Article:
Tottering on the edge of bankruptcy in the early 1990s, late in his long creative career, Toronto architect Rod Robbie remarked to a reporter that “doing schools is the thing I really get off on.” The message was clearly intended to reach potential clients inclined to think of Robbie only as the famous lead designer of the huge sports and entertainment complex, now known as the Rogers Centre, at the foot of Toronto’s CN Tower.
“You fall off people’s calling lists,” he said, “because they figure you don’t have any time, you’re so tied up doing these big stadiums all over the world that you wouldn’t want to fiddle with their elementary schools.”
Despite his tone of hard-times advertising, there can be no doubt about his professional enthusiasm for executing the bread-and-butter institutional projects that more artistically high-flying architects might turn up their noses at. His very large portfolio included numerous schools, along with child-care facilities, university laboratories, pharmaceutical and food-processing plants, a new town in the Arctic, a dairy and a hangar at Toronto’s Pearson airport.
Robbie’s preparation for these unromantic tasks had itself been as unromantic as any career path you can imagine. Born in 1928 in the English Channel port town of Poole, he was just 15 and knew nothing at all about the building art when his ambitious mother, a barmaid, prompted him to take a scholarship exam in architecture. (Architecture, simply because that was what was on offer.) He passed the test and went on to study this subject (and, later, town planning) at the Regent Street Polytechnic School in London (now known as the University of Westminster). In 1956, after a stint with British Rail, Robbie immigrated to Canada, where, he later said, his “peasant” accent wouldn’t be held against him.
He soon found a position in the Ottawa office of the prolific and charismatic English-born architect Peter Dickinson. Recognition in the world outside architectural and engineering circles – in which his talent and energy were greatly admired – eluded Robbie until 1967, just after he moved permanently to Toronto. It was then that his name briefly surfaced in connection with the Montreal Expo’s official Canadian pavilion, which he designed in collaboration with Toronto colleagues Dick Williams and Colin Vaughan. This large, architecturally adventurous structure, crowned by an inverted pyramid, was an instant hit with the fair-going public. And the building effectively symbolized the social modernity and forward-looking political maturity that Canada had attained during its first century as an independent country.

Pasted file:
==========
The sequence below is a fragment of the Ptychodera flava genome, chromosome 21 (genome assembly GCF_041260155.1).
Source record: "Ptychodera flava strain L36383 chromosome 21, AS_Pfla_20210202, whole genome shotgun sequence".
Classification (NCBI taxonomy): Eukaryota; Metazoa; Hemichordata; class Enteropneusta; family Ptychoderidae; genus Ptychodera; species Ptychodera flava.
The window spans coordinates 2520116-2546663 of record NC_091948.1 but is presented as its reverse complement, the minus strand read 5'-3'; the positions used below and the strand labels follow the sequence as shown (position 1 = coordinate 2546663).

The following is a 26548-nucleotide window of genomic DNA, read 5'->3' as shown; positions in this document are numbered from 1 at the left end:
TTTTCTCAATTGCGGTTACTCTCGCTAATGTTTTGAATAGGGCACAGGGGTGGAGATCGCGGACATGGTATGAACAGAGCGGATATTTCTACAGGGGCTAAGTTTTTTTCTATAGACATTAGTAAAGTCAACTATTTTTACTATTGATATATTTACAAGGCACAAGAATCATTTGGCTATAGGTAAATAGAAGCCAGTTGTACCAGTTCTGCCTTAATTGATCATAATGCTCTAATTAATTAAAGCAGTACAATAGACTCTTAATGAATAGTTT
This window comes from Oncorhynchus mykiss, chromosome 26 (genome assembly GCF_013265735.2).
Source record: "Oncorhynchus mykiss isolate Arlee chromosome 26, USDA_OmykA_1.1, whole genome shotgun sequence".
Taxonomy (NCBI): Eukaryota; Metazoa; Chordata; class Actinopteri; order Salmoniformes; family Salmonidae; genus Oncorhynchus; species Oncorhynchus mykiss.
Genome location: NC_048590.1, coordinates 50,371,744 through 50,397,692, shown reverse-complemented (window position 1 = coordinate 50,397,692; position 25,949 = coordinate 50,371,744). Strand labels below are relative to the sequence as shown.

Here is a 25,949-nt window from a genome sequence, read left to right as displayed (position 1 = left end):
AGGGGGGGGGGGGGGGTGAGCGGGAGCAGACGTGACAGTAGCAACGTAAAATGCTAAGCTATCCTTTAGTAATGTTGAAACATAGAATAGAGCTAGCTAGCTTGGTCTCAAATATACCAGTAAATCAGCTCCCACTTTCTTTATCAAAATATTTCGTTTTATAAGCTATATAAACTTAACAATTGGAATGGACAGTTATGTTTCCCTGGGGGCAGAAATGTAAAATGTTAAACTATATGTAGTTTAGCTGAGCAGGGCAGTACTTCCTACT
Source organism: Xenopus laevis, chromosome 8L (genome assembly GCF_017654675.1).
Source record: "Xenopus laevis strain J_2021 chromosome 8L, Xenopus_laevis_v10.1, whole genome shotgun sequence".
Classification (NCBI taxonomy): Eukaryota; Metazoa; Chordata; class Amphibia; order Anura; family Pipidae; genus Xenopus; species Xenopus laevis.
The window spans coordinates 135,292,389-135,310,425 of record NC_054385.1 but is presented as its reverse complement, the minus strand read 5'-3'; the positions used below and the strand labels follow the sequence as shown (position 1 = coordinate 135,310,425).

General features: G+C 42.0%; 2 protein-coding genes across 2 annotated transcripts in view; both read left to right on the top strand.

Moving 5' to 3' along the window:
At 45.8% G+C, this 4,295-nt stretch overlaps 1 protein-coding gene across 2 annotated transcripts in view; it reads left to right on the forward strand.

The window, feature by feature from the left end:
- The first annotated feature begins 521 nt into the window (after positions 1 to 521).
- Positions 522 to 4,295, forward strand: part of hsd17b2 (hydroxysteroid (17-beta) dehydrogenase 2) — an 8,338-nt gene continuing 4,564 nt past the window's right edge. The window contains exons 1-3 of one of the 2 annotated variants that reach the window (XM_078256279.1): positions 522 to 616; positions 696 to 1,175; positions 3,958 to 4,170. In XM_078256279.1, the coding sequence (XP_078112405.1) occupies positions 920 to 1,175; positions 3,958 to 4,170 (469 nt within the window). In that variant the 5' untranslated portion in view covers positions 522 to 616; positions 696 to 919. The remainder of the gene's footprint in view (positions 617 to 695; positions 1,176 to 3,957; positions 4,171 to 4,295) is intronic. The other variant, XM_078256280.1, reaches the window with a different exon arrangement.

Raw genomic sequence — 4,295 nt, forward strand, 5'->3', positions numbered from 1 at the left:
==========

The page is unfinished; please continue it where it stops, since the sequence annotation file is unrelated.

Had he not landed the SkyDome commission in 1985, when he was 57, Robbie would be remembered today for the Expo 67 pavilion, and little else. But the fact that he and the consortium of engineers and construction companies he led got the immense job – and saw the technologically complicated project to a successful finish in 1989 – changed everything.
He and Michael Allen, the Ottawa structural engineer who crafted the stadium’s retractable roof, were catapulted from obscurity into the local and international spotlight. Overnight, they became the go-to guys for anyone, anywhere in the world, who was thinking about putting up a similarly gargantuan facility – investors and politicians in several places were thinking about doing exactly that – and just as quickly became targets for criticism.
As soon as the stadium corporation announced that Robbie’s bid had won the day, the barbs began to fly. The three other teams that took part in the limited competition – all massive, established hard-hitters in the Canadian design and construction industry – were aghast that the nod had gone to a small office: Robbie had six employees at the time, no skyscraper or shopping mall or convention centre to his office’s credit, or much of anything else that demanded advanced expertise in handling mammoth amounts of concrete and steel.